Surrounded by 25 scenic lakes, UTAR Kampar Campus is an avifauna hotspot that attracts scores of nature lovers and bird watchers. Interestingly, one of the lakes located at the entrance of the Kampar Campus is a haven for a variety species of migrating birds. Fondly named as the UTAR Bird Sanctuary, one would find a heronry located on an islet in the middle of the lake. The heronry is a location where heron species breed in colony, which itself is an uncommon sight in the country, as special conditions are required to attract the herons to select the location as a heronry. The most important factor is that the birds must feel safe at the location.
A study has indicated that five species of herons are breeding in this heronry, which includes the Grey Heron and Purple Heron as well as other smaller species such as the. Black-crowned Night Heron, Little Egret and Cattle Egret. Besides these breeding birds, within the last five years, the campus is also surveyed to have an impressive count of more than 100 species of birds including large wild birds.
Many species may be very rare with accidental occurrence only, including a recent discovery of a rare migrant, the Himalayan Cuckoo. Some of the species that can be found in UTAR are uncommon in the country but are regularly found in some locations in UTAR, including the smallest wild duck in the country, the Cotton Pygmy Goose. Others include the elusive Pheasant-tailed Jacana, the shy and secretive Greater Painted snipe, as well as the near-threatened species, the Grey-headed Fish Eagle, Black-bellied Malkoha and Long-tailed Parakeet, which are sought after by birdwatchers across the nation.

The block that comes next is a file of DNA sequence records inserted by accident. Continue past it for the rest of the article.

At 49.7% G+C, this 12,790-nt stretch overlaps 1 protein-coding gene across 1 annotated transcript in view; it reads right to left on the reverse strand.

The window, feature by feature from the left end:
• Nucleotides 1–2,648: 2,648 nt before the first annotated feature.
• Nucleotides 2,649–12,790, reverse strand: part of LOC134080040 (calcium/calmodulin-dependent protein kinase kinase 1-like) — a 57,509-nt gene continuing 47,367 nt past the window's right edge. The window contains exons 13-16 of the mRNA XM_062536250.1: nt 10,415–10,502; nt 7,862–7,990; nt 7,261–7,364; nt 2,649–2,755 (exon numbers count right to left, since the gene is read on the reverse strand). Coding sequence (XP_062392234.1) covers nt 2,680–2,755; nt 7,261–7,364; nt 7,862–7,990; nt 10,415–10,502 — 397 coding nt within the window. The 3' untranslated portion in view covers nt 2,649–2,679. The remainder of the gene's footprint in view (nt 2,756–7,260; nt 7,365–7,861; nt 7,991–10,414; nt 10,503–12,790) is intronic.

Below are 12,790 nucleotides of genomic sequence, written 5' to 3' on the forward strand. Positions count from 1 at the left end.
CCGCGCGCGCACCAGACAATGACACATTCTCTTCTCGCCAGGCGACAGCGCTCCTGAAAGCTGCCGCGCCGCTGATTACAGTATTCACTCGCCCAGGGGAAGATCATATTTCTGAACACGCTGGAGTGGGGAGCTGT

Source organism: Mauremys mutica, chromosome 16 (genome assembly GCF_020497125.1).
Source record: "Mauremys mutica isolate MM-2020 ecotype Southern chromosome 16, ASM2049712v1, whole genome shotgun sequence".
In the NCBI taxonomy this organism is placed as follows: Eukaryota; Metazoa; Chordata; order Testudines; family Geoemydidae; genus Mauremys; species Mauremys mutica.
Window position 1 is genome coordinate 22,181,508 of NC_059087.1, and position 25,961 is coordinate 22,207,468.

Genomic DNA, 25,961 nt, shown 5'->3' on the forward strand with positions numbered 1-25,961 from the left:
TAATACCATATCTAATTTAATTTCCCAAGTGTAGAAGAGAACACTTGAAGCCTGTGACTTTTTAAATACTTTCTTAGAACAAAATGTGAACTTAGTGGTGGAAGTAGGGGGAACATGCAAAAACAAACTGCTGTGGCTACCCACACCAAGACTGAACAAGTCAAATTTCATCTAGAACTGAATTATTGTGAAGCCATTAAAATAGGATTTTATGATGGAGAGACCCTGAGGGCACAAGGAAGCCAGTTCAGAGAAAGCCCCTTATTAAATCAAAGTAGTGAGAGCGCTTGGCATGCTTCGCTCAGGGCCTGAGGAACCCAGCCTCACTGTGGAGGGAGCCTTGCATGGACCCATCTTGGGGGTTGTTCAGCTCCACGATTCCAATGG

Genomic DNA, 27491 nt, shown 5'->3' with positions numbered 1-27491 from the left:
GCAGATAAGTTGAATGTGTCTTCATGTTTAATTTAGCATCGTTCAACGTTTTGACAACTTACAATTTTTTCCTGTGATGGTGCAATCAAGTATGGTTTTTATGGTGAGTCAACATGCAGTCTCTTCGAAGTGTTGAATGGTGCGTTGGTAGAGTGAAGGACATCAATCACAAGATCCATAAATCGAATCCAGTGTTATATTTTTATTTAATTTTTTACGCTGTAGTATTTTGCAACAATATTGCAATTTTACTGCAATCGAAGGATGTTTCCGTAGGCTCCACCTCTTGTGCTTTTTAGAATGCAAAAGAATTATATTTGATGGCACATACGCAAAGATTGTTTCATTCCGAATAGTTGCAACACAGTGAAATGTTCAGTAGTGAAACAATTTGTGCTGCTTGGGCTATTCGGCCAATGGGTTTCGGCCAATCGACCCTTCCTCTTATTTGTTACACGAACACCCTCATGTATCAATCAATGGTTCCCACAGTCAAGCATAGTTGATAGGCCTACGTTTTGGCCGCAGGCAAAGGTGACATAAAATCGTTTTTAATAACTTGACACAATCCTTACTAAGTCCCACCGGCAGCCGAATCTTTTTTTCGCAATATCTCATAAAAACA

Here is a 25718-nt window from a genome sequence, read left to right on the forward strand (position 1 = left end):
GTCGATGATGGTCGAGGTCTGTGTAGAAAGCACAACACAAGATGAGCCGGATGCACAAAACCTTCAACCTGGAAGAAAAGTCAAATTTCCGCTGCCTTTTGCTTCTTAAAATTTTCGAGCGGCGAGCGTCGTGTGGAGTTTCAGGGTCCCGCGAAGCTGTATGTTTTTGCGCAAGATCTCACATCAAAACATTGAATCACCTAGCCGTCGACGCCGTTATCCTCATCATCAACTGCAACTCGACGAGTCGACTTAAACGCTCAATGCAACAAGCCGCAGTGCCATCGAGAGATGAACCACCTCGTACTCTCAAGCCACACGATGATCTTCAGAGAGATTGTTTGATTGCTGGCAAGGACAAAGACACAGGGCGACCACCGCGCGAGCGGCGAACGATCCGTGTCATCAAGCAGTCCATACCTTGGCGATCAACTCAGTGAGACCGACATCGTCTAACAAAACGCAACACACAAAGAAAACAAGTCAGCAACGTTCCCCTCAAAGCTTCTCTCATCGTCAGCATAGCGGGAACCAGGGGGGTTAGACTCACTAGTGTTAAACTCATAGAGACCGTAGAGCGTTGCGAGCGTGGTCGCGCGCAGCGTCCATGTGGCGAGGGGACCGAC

An annual survey conducted since 2010 indicated that there was a peak of 57 active nests with 298 herons located on the Bird Sanctuary island for the five heron species, not including those that were nesting in the middle of the heronry that were not visible. According to a Waterbird Census conducted in January 2010, the UTAR Bird Sanctuary is likely the second largest active heronry in the state of Perak, after the nation's largest heronry that is located in the nearby Kinta Nature Park, Batu Gajah.
During peak migratory seasons, at least a few thousands of herons from various species would be seen flying across the skies with groups following one and another during the early mornings and late evenings. This is a scenic sight that is not seen in any other university campus in the nation, which makes UTAR unique when it comes to the natural environment of the campus.
of bird species in the campus locality: